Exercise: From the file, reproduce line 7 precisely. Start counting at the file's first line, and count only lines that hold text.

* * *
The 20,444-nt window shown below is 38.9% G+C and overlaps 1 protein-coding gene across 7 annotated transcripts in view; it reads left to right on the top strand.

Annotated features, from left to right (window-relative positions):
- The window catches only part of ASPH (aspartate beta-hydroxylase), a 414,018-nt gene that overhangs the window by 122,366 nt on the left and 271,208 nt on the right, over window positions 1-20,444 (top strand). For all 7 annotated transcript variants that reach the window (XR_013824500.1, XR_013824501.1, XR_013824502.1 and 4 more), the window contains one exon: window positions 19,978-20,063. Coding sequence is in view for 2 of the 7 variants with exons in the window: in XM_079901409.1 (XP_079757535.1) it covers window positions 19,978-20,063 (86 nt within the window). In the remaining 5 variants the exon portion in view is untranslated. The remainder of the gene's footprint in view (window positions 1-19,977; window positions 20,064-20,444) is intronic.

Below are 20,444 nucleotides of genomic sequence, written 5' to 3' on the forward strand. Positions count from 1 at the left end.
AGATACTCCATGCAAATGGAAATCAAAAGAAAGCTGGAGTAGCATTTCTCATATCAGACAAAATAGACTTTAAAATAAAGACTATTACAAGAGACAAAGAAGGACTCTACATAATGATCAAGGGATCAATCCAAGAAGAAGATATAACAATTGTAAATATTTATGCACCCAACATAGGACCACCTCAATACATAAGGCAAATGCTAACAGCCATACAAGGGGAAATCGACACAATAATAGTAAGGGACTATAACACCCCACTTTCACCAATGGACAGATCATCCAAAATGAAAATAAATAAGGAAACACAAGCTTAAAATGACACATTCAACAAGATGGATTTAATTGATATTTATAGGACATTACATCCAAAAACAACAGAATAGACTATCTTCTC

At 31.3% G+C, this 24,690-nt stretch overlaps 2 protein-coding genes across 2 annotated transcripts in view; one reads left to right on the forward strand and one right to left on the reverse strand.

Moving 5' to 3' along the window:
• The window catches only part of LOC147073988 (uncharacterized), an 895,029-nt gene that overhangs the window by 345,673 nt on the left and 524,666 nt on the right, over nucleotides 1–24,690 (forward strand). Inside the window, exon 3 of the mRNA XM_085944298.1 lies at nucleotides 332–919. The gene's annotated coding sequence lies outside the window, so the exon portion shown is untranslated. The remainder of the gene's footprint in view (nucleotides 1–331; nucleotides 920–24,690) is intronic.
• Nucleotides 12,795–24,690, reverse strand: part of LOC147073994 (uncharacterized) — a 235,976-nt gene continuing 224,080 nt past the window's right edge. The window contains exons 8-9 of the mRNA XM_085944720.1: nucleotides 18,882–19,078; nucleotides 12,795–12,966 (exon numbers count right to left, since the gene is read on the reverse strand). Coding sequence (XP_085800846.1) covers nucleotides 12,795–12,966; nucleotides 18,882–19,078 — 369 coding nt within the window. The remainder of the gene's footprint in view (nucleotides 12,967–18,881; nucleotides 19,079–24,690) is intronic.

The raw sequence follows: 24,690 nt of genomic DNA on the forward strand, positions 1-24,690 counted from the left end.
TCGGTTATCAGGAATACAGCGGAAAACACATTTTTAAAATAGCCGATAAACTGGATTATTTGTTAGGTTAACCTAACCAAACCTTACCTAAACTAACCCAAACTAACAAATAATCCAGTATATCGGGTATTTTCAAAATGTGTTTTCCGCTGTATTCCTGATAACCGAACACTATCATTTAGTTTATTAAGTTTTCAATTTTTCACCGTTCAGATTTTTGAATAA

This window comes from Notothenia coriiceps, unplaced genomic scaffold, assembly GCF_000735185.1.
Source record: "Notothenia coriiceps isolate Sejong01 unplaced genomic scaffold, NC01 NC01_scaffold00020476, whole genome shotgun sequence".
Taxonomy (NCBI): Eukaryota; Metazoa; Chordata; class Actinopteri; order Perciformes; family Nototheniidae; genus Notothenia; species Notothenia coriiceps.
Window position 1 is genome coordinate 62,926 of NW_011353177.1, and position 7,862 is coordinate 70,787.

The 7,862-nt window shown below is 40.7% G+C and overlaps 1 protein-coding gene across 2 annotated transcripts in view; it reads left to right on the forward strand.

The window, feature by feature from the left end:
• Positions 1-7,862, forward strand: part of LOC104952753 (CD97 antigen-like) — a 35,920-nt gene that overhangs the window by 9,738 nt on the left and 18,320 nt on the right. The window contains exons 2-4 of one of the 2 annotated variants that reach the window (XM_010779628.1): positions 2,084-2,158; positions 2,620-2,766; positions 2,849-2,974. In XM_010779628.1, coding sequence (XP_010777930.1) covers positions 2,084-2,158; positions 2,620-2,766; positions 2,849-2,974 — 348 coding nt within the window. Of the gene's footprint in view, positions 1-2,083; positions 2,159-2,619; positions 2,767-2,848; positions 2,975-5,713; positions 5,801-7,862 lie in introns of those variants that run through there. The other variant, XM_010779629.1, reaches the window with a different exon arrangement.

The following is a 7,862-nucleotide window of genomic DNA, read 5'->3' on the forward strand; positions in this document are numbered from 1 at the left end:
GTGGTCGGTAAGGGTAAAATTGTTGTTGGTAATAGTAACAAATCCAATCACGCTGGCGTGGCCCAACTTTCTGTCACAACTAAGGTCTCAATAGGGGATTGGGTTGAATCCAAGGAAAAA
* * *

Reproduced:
Moving 5' to 3' along the window: